JERUSALEM (Reuters) – Israeli health officials will decide behind closed doors on whether to allow child COVID-19 vaccinations, citing concerns that decision makers would otherwise not speak freely due to aggressive anti-vax rhetoric by members of the public.
Israel has been a world leader in vaccinations and more than 40% of the population has received a third shot.
Following the green light given by the U.S. Food and Drug Administration for using the Pfizer/BioNTech coronavirus vaccine on children aged 5 to 11, Israel’s Health Ministry is set on Wednesday to hold a decisive discussion among experts on whether to follow suit.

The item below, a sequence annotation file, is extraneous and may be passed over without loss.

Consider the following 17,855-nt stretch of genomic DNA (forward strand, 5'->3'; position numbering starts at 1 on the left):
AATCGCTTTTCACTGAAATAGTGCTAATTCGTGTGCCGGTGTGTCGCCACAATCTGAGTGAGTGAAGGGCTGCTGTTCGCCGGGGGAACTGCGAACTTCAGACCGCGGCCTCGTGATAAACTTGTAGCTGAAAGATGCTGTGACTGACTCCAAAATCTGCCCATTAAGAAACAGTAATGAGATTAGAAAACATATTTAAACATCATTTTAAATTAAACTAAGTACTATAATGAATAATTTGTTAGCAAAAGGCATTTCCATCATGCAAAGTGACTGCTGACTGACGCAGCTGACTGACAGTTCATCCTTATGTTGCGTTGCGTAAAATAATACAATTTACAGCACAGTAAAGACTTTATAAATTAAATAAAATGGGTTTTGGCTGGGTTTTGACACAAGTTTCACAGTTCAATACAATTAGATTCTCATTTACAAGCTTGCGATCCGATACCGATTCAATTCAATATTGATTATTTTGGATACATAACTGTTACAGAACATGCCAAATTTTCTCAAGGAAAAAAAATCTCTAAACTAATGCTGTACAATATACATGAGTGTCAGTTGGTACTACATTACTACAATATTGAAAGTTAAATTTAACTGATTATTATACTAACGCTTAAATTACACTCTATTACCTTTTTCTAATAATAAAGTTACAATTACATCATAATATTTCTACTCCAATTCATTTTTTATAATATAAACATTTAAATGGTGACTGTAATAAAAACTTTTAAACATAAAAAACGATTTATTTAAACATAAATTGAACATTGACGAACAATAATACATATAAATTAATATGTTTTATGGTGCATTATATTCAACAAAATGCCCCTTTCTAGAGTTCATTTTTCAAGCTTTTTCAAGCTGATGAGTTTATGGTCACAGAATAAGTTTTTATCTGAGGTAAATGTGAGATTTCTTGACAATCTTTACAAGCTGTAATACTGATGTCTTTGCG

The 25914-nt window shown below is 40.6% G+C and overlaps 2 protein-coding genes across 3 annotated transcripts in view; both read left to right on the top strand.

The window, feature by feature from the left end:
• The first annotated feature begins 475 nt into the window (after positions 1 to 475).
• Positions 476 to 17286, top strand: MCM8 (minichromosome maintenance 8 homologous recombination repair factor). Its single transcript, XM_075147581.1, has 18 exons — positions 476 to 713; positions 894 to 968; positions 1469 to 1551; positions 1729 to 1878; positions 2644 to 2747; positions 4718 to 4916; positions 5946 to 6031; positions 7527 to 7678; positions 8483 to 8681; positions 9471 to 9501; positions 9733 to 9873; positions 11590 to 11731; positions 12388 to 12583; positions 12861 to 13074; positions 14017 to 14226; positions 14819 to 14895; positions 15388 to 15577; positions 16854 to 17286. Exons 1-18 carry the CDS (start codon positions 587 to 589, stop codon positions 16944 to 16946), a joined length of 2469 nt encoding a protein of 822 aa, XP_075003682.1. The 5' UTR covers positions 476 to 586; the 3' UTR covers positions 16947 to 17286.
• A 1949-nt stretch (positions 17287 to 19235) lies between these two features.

A discussion last week was broadcast live, but the ministry on Monday said the next meeting would be closed to the public.
“All the considerations for and against this decision were discussed, including the ability to hold a free and open discourse on such a sensitive and crucial issue against the backdrop of a prevailing violent discourse, which may affect the course of the discussion,” the ministry said.
There have been an increasing number of threats against officials at the Health Ministry, police say, and at least one senior health official has been assigned a personal security detail.
(Reporting by Ari Rabinovitch and Dan Williams; Editing by Steve Orlofsky)